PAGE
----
The image said 24x36 inches at 72 dpi because you saved the image as Save For Web. This strips the Exif which contains the dpi (the web has no use for it, so it saves a few bytes). But then later, if no dpi, then Photoshop assumes 72 dpi. Again, no reason to be blurry, yet. You could save the ppi value by selecting Save - As JPG, instead of Save for Web. But, regardless, you will still have to scale it for printing specific sizes.

You cropped it to 1350px x 1850px, no problem.

Then you adjusted size to 1350px x 1890px for 1.4. "Adjust" is not specific, larger can only mean resample, to be a little larger, creating new pixels not originally in the image (normally not a good thing). And in this case, the image was way larger than needed for wallet size, so it really would have been better instead as just another crop to 1321x1850 (still 1.4). So as to not make it larger.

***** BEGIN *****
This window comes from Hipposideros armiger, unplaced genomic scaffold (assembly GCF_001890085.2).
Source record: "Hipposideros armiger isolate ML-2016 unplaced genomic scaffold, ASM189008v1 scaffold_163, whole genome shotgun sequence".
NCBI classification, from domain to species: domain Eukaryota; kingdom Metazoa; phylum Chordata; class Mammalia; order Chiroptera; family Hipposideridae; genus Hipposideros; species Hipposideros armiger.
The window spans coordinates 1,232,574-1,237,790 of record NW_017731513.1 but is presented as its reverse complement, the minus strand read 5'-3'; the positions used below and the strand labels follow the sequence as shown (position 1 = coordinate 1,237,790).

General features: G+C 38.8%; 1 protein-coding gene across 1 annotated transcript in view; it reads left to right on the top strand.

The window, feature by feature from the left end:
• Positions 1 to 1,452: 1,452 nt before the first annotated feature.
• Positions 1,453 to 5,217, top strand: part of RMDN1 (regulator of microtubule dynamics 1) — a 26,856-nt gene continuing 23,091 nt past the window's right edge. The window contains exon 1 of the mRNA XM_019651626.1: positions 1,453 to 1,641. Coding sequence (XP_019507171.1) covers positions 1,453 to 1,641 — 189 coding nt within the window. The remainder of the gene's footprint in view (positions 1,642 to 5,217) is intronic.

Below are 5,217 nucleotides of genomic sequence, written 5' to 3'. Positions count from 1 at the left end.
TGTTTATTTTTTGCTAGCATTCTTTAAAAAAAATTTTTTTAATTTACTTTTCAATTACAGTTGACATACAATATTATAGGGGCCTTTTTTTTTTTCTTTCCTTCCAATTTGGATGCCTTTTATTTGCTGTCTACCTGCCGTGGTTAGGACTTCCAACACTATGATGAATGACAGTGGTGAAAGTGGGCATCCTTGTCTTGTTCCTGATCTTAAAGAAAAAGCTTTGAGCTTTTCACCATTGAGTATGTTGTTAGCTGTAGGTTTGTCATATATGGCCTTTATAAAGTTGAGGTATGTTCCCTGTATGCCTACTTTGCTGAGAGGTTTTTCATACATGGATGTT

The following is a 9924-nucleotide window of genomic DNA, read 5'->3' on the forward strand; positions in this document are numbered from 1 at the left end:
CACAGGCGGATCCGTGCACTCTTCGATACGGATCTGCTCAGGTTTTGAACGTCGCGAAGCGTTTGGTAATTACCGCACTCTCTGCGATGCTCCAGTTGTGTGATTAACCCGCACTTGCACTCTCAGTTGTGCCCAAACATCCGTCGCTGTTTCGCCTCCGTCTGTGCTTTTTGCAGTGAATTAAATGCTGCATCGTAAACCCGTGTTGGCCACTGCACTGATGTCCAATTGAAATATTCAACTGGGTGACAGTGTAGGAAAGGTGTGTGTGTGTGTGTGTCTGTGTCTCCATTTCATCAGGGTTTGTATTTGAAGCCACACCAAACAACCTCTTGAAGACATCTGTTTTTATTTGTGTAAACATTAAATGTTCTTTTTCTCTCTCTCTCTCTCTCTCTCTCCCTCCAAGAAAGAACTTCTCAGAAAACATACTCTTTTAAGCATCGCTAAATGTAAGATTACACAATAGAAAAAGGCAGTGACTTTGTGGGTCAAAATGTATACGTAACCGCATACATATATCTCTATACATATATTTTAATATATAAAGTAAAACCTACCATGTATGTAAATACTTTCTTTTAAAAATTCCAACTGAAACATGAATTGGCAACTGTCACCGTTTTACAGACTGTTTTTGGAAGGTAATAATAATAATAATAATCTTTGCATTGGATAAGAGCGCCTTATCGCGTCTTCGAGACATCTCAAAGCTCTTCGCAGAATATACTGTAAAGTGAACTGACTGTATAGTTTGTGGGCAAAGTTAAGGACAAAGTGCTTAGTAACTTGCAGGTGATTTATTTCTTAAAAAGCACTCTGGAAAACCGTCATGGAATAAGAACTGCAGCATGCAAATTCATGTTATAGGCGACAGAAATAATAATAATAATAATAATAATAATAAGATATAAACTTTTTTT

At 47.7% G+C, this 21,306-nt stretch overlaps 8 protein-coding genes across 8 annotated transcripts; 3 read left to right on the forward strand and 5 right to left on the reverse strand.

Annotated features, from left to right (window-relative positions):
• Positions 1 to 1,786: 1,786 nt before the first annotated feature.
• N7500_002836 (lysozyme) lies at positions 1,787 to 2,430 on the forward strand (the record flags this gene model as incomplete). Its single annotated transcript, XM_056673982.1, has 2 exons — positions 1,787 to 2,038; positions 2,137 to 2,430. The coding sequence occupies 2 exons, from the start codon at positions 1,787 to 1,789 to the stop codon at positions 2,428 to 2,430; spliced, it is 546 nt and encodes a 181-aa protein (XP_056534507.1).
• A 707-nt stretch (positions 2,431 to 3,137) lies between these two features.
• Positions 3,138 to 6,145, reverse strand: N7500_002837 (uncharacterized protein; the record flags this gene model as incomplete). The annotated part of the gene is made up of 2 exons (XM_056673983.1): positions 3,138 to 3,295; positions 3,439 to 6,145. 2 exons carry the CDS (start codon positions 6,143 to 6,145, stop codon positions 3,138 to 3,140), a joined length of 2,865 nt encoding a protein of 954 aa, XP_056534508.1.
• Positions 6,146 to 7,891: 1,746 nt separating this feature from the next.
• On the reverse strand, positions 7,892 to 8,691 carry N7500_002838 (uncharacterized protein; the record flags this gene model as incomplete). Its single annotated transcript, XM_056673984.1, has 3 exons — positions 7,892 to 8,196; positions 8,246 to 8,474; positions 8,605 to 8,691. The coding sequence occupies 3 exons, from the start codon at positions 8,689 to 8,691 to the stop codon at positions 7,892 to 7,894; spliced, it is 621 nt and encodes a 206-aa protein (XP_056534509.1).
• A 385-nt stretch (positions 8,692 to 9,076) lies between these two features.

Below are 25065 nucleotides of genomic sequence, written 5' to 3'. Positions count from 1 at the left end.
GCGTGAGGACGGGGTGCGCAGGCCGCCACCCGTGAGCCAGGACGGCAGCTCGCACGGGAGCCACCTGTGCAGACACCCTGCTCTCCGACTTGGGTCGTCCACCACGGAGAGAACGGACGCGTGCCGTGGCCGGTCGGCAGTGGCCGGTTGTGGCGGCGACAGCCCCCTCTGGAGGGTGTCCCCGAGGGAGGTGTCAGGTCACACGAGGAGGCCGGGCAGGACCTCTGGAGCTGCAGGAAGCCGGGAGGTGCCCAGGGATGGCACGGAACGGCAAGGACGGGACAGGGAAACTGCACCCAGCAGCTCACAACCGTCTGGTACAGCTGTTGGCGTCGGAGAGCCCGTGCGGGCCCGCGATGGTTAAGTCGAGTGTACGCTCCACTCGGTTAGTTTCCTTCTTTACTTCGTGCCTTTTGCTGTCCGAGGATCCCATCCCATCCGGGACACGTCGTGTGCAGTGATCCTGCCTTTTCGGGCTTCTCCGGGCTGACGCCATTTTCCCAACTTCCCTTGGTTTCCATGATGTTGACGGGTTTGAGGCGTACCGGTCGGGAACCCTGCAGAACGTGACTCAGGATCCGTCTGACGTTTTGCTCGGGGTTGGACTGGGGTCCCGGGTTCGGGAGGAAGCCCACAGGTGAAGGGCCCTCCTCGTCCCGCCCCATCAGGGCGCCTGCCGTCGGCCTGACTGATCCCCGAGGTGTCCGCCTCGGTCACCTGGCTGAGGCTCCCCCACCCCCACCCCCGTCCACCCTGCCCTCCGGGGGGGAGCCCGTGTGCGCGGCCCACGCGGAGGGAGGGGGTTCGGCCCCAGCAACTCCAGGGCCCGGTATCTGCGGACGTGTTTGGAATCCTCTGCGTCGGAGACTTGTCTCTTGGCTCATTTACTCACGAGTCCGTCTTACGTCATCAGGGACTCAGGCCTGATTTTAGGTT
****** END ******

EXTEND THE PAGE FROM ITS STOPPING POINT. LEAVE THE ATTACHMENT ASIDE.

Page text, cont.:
My guess though, but I cannot place why, the blurry might be caused if you left the dpi at 72 dpi when you did this resample, and that could be bad (depending on what actually happened). I am mystified. I can see it is very blurry.

Wallet size 2.5x3.5 inches printed at 300 dpi (or ppi if you prefer) only needs 750 x 1050 pixels. Often these are printed four on a 5x7 paper.

If you can start over ...

Crop it like you want it... but in this way:

The Photoshop marquee selection box (for cropping, etc) has a top menu bar where you can specify Fixed Ratio, to be say ratio 2.5 x 3.5, or 1 x 1.4, etc, and then any crop box you draw will be 1.4. It's automatic, cannot be otherwise, so your crop will be the specified 1.4. This is the easy way. When drawing that crop box, and BEFORE you let up on the mouse button, you can hold the space bar, and the mouse will move that crop box around, instead of changing its size.

Assuming it comes out about the same 1321x1850 pixels, it will print 2.5x3.5 at about 1850/3.5 = 528 dpi (or ppi, your choice). That is excessively high resolution, more than the printer can possibly use. Won't really hurt anything, but not a precise way. But if that previous Resample Image check box said Resample Image and the ppi said 72 dpi at 2.5x3.5, it will be a much smaller image, only 72 dpi. I don't know what actually happened.